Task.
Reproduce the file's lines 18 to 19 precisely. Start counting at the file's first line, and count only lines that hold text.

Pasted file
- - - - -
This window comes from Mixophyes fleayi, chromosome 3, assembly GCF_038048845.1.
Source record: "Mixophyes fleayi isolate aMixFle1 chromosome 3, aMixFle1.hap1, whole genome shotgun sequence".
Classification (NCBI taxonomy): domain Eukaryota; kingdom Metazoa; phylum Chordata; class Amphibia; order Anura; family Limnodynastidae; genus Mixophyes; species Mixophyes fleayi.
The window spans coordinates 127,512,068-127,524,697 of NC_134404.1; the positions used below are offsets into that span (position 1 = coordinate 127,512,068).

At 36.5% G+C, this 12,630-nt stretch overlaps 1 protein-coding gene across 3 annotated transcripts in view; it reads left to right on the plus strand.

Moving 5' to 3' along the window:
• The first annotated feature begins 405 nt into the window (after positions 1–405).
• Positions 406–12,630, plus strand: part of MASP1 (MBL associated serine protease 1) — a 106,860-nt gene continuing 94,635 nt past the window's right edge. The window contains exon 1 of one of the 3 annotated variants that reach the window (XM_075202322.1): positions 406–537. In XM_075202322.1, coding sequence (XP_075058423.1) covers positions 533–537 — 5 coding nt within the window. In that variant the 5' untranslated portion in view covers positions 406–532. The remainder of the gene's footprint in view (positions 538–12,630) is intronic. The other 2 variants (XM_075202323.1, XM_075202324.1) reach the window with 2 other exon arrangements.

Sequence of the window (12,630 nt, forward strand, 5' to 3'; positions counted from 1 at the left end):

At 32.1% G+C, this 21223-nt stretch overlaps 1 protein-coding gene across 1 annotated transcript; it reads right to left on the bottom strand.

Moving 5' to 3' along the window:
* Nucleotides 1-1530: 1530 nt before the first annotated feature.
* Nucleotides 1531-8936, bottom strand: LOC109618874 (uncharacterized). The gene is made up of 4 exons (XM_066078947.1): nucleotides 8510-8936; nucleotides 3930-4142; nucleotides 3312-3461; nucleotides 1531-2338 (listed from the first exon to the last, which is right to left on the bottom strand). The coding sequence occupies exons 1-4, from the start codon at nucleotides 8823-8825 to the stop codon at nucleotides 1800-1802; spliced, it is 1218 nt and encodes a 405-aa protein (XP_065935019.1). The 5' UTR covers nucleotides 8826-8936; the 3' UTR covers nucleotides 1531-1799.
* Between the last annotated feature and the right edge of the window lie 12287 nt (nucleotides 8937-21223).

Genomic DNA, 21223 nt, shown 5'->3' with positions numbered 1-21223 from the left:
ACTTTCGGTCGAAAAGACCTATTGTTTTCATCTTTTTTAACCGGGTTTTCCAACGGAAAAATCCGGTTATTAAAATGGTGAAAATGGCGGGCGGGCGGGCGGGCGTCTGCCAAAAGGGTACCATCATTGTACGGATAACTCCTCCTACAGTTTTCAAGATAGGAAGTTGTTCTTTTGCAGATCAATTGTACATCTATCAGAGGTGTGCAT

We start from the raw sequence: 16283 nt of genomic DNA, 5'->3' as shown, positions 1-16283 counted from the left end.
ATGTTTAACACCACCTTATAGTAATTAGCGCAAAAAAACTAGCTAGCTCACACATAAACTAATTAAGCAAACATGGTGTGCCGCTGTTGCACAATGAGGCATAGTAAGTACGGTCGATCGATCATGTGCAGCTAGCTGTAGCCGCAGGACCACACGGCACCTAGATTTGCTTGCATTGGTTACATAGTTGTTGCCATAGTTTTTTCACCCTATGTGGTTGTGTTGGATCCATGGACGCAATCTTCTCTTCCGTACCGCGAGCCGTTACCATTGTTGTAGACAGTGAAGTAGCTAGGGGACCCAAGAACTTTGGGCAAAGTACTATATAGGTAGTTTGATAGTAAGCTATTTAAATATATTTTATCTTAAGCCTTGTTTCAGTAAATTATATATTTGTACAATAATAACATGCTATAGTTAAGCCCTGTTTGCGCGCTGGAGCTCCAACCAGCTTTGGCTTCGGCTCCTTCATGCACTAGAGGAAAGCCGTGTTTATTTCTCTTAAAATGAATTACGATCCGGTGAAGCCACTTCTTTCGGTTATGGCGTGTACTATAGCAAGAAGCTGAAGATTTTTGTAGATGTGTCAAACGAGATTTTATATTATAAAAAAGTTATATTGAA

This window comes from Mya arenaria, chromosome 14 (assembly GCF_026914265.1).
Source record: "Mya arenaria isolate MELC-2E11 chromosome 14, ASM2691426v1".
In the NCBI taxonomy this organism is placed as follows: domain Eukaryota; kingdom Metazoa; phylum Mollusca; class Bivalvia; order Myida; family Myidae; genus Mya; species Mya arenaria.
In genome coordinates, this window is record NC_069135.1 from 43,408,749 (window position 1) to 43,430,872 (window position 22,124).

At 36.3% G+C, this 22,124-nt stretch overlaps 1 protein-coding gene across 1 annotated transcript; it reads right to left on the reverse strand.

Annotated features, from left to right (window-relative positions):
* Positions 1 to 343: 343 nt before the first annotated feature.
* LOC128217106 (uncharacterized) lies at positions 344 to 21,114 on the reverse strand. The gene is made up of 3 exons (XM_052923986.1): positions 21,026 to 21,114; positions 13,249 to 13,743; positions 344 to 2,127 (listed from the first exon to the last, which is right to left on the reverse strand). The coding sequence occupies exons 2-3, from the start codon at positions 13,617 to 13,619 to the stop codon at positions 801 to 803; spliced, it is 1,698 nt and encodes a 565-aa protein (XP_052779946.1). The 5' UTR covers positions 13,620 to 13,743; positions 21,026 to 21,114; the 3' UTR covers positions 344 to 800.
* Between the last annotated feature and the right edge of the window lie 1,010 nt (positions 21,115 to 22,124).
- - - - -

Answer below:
ATGTTTAACACCACCTTATAGTAATTAGCGCAAAAAAACTAGCTAGCTCACACATAAACTAATTAAGCAAACATGGTGTGCCGCTGTTGCACAATGAGGCATAGTAAGTACGGTCGATCGATCATGTGCAGCTAGCTGTAGCCGCAGGACCACACGGCACCTAGATTTGCTTGCATTGGTTACATAGTTGTTGCCATAGTTTTTTCACCCTATGTGGTTGTGTTGGATCCATGGACGCAATCTTCTCTTCCGTACCGCGAGCCGTTACCATTGTTGTAGACAGTGAAGTAGCTAGGGGACCCAAGAACTTTGGGCAAAGTACTATATAGGTAGTTTGATAGTAAGCTATTTAAATATATTTTATCTTAAGCCTTGTTTCAGTAAATTATATATTTGTACAATAATAACATGCTATAGTTAAGCCCTGTTTGCGCGCTGGAGCTCCAACCAGCTTTGGCTTCGGCTCCTTCATGCACTAGAGGAAAGCCGTGTTTATTTCTCTTAAAATGAATTACGATCCGGTGAAGCCACTTCTTTCGGTTATGGCGTGTACTATAGCAAGAAGCTGAAGATTTTTGTAGATGTGTCAAACGAGATTTTATATTATAAAAAAGTTATATTGAA

This window comes from Mya arenaria, chromosome 14 (assembly GCF_026914265.1).